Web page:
Before seeing clips from BIDEOLOGY, a documentary that asks women if they would date a bisexual man, I never considered how I would respond if a man I wanted to date revealed to me that he was a bisexual. I never really considered a man being bisexual at all–women, of course–but a man? Never! Apparently, I wasn’t the only one who thought that way.
A 2005 study by Northwestern University concluded, “with respect to sexual arousal and attraction, it remains to be shown that male bisexuality exists.” Fortunately, recent research did the trick and the existence of bisexual men is now scientifically proven! According to the New York Times, another Northwestern study, in a complete turnabout from their 2005 study, “found evidence that at least some men who identify themselves as bisexual are, in fact, sexually aroused by both women and men.” Anyway, all this inspired me to get my own answers about what’s up with this double-standard that says only women can be bisexual. Here’s what I heard:
Truth be told, when I asked myself, “would I date a man who openly acknowledges he’s sexually and/or emotionally attracted to both men and women?” the answer was “Hell to the No!” Why? Well, the only example of bisexual men I grew up exposed to were the “down low” African-American man, who sees himself as heterosexual, yet secretly has sex with men. And its been reported that this phenomenon may be a factor in the rise in AIDS-related deaths for African-American women ages 25–34. According to WomensHealth.gov, “African-American women are [now] more than 21 times as likely to die from HIV/AIDS as non-Hispanic white women.” So, to say the least, I’ve feared unknowingly being in a relationship with such a man. And I’ve never imagined one would be straight up and say to me: “Veralyn, I am attracted to you and want to be with you, but I also need to be with men.”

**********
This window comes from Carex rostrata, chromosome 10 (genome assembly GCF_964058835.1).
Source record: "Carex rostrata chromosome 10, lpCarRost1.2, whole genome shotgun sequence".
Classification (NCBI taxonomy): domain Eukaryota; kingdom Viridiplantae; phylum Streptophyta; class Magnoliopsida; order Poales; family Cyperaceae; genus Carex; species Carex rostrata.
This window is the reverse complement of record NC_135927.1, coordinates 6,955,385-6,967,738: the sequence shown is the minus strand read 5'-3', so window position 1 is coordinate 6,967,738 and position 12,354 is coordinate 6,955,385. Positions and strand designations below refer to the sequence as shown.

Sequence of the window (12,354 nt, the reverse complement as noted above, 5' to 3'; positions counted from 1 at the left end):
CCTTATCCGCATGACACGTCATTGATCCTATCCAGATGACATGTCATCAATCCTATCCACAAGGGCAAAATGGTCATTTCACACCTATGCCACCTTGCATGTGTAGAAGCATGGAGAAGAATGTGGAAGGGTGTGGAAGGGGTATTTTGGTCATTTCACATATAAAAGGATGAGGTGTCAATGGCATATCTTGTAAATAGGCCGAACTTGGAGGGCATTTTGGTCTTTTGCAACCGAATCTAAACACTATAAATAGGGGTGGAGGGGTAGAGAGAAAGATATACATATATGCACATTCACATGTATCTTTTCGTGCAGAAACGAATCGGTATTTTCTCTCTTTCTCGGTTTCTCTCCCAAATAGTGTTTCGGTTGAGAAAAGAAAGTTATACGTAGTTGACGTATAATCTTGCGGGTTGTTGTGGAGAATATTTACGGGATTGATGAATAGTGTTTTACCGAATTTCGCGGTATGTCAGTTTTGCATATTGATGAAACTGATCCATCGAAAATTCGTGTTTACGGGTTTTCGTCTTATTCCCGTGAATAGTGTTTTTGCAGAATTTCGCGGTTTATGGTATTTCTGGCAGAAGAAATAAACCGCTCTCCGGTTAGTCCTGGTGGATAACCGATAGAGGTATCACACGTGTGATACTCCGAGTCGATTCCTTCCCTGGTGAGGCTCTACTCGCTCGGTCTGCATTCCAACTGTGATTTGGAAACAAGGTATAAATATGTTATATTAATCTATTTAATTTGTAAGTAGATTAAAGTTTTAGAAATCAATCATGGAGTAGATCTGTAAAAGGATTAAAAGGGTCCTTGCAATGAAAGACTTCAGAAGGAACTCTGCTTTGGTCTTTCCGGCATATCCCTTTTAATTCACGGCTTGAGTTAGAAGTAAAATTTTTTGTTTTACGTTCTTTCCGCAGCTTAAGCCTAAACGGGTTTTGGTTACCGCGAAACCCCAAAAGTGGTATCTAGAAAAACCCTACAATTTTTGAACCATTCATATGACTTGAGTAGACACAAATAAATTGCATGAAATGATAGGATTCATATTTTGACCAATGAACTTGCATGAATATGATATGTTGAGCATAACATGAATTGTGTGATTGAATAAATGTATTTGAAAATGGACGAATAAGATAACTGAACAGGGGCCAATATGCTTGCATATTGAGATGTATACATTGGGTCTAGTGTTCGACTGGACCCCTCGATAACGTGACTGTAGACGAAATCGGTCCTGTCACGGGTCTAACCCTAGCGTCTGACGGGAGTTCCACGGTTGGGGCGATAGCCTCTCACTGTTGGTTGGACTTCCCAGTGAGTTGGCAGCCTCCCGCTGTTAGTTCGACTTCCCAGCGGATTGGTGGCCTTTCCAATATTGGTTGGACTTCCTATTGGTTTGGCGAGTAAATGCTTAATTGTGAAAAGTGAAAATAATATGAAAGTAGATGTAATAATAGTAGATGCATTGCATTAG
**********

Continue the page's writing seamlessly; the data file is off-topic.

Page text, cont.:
Personally, if someone asked me that, I’d still say “Hell No!” Not because he’s bisexual, but because I don’t want to share my man with anyone–man or woman. But there are some women who would, more than likely with a few rules attached. (eg. I have to be involved, it must be safe sex, etc). Of course being bisexual does not mean you can’t be monogamous, but I would assume if a man is on the “down low” it’s because he needs that other man in his life. So can “down low” men stop living on the down low and come out as bisexual or gay?
Well, it’s complicated. In a 2005 San Francisco Chronicle article called “Secret gay encounters of black men could be raising women’s infection rate,” Phil Wilson, executive director of the Black AIDS Institute in Los Angeles says:
Many down low men find it difficult to see themselves as gay because of the stigma attached to homosexuality in the black community… Being gay risks rejection by family and friends.
They don’t identify with gay culture, which they see as white and effeminate. And when they do venture into gay communities like San Francisco’s, which are predominantly white, they feel unwelcome, according to several studies of gay men of color.
At the end of the day, if I’m ever asked: Would you date a bisexual man? I will counter that question with: How will his bisexuality affect my relationship with him? And of course: how can I create a comfortable and open space where he will feel free to be honest about his bisexuality? Thoughts?
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